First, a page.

John Cusack plays Rob Gordon in one of my favourite movies, High Fidelity, and as his girlfriend is packing up her things and leaving him, he says:
"What came first, the music or the misery? People worry about kids playing with guns, or watching violent videos, that some sort of culture of violence will take them over. Nobody worries about kids listening to thousands, literally thousands of songs about heartbreak, rejection, pain, misery and loss. Did I listen to pop music because I was miserable? Or was I miserable because I listened to pop music?"
Blogger goddess Pandora has recently written about how she reckons she's had her heart broken four times in her life. Romantically, not myocardially that is. Each time there's been a song swirling through that still reminds her of the pain and resultant growth and knowledge. Reckless by Aussie Crawl; Nirvana's 'Smells like teen spirit.'
It got me thinking about my own experiences - then again, don't most good blog entries do that?
In terms of real, you're-dumped heartbreak, it was just the one time for me, but in terms of silent crushes that were conducted in total secret and from afar, there were more than I care to remember.
My father was a high school teacher and he once told me that he could tell the girls who were going to have boyfriends or fall pregnant before the year was out. "They're jiggling in their seats, heads swiveling to see what the boys sitting behind them are doing. They're prancing along the edge of the fence at lunchtimes, hoping that the nineteen year old bozos from the meatworks will drive by in their 25 year old bombs and try to pick up a fifteen year old whose ovaries are spinning."
That wasn't me. My role was partly automatically designated: teacher's daughter in the town's only secondary school with family friends who were also teachers meant that I was studious, well behaved and quiet. Boys (or 'guys') were loud, crude and sometimes a bit scary but were also attractive, cutely goofy and objects of longing. However, these yearnings were never acted upon until right at the very end of school.
Before then it was idly doodling their name on a scrap piece of paper at home - never on my pencil case, or diary or toilet door for peers to discover. Never shared or confessed to a friend and never, ever communicated even vaguely to the object of my affection by something as boldly direct as actual conversation, a noticeable glance their way or remotely discernible acknowledgement of their existence.
This paralysingly shy approach meant that I was not only safe from having to risk rejection but also suffered a bit of unintended heartache when I'd find out that the guy I'd sat behind in geography in term two hadn't shown what I'd hoped was a mix of intelligence and mystery but instead had:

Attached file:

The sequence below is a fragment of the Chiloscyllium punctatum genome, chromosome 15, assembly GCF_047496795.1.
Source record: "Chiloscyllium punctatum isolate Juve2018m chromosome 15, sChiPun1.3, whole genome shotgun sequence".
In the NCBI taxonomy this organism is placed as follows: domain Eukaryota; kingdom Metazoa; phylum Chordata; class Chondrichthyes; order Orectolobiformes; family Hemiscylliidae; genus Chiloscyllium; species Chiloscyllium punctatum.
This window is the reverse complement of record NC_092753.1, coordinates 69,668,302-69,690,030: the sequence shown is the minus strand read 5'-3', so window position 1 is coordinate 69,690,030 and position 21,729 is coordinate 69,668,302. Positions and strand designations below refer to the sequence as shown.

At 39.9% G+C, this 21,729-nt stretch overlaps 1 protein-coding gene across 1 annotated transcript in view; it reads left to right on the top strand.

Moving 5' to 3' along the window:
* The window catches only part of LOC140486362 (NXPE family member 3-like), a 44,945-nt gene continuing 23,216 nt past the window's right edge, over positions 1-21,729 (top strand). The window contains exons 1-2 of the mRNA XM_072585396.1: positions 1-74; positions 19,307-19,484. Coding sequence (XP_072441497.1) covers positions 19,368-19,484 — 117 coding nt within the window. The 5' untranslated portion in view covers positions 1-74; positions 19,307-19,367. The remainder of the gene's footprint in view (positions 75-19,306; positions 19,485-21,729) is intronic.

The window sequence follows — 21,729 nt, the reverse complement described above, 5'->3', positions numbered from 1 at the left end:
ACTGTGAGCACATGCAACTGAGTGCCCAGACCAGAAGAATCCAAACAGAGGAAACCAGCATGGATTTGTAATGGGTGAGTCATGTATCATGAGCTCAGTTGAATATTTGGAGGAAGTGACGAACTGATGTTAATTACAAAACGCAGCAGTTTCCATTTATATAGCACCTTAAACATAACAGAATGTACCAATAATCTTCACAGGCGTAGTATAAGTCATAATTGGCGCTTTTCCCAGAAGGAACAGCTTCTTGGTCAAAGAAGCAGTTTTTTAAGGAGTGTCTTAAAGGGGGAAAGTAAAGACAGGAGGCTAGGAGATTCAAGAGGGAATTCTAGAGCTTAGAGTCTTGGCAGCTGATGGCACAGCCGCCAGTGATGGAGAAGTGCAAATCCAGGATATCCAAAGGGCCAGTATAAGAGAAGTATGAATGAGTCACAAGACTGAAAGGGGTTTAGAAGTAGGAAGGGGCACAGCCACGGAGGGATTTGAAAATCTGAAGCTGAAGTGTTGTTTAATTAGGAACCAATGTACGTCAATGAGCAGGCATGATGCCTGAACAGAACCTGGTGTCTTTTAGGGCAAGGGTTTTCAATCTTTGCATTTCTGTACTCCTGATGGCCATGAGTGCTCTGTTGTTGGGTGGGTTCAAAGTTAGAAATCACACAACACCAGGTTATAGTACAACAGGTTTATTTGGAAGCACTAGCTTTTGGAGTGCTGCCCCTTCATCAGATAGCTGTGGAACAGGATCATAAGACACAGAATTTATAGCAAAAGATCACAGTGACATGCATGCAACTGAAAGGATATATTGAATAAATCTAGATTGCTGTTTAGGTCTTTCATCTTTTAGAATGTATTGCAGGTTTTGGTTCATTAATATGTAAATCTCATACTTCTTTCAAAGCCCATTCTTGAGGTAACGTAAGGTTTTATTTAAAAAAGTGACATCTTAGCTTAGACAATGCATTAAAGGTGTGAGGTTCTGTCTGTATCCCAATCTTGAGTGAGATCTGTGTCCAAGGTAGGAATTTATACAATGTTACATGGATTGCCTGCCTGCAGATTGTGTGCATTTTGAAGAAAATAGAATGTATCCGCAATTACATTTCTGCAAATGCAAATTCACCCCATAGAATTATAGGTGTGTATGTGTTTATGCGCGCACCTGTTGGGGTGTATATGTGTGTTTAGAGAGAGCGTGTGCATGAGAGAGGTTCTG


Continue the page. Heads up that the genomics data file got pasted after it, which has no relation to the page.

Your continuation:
- pashed the year nine nympho at a beer-keg party that I was not invited to (and would have been too afraid to attend if I had);
- carved another girl's name on his arm using his protractor and a bic pen in maths;
- set his family's caravan alight when he forgot to switch the electric blanket off;
- earned my older brother's scorn by being 'the worst soccer player in modern history' and unceremoniously kicked off the team;
- been rude to a teacher I particularly liked; or
- asked one of my friends out instead.
Even now, pushing 25-30 years later, the unrequited love songs that still resonate include 'This ole house' by Shakin' Stevens (year eight); 'Dirty Creature' by Split Enz (year nine); 'She blinded me with science' by Thomas Dolby (year ten); and 'Relax' by Frankie Goes to Hollywood in year eleven. Hardly songs to make a slow compilation tape (sorry, playlist) to.
However, as an adult, I only had one real dose of heartache in 1988. Four months of dating (several nights a week) and BW was due overseas for work for three months. We'd been out to dinner, the casino, sailing at North Haven, on his motorbike and even painting his just-purchased house (he was an older man ...... by five years!) and he always seemed pretty keen to see me.
The week before he was due to leave, we had dinner at my place and he said that he'd enjoyed our time together but wasn't looking for anything serious and didn't want to see me on his return. It had been fun, but he didn't want to worry about 'anything happening' whilst he was out of the country but wished me a happy Christmas and was sure that my uni results would be good ones.
I'd been expecting a declaration of long term commitment and maybe even an early silly season present and was bereft. Sad yes, but also a bit humiliated, in hindsight. My flatmates Jo and Fiona decided to take me out to dinner the following day to cheer me up but it ended up with me sobbing over a toasted asparagus doorstop sandwich at the Left Bank Cafe in full view of frankly over-curious shoppers and grannies.
And in keeping with the sad soundtrack of my school years, the stupid song that was on high rotation at the time.....?
Bloody KOKOMO by the Beach boys!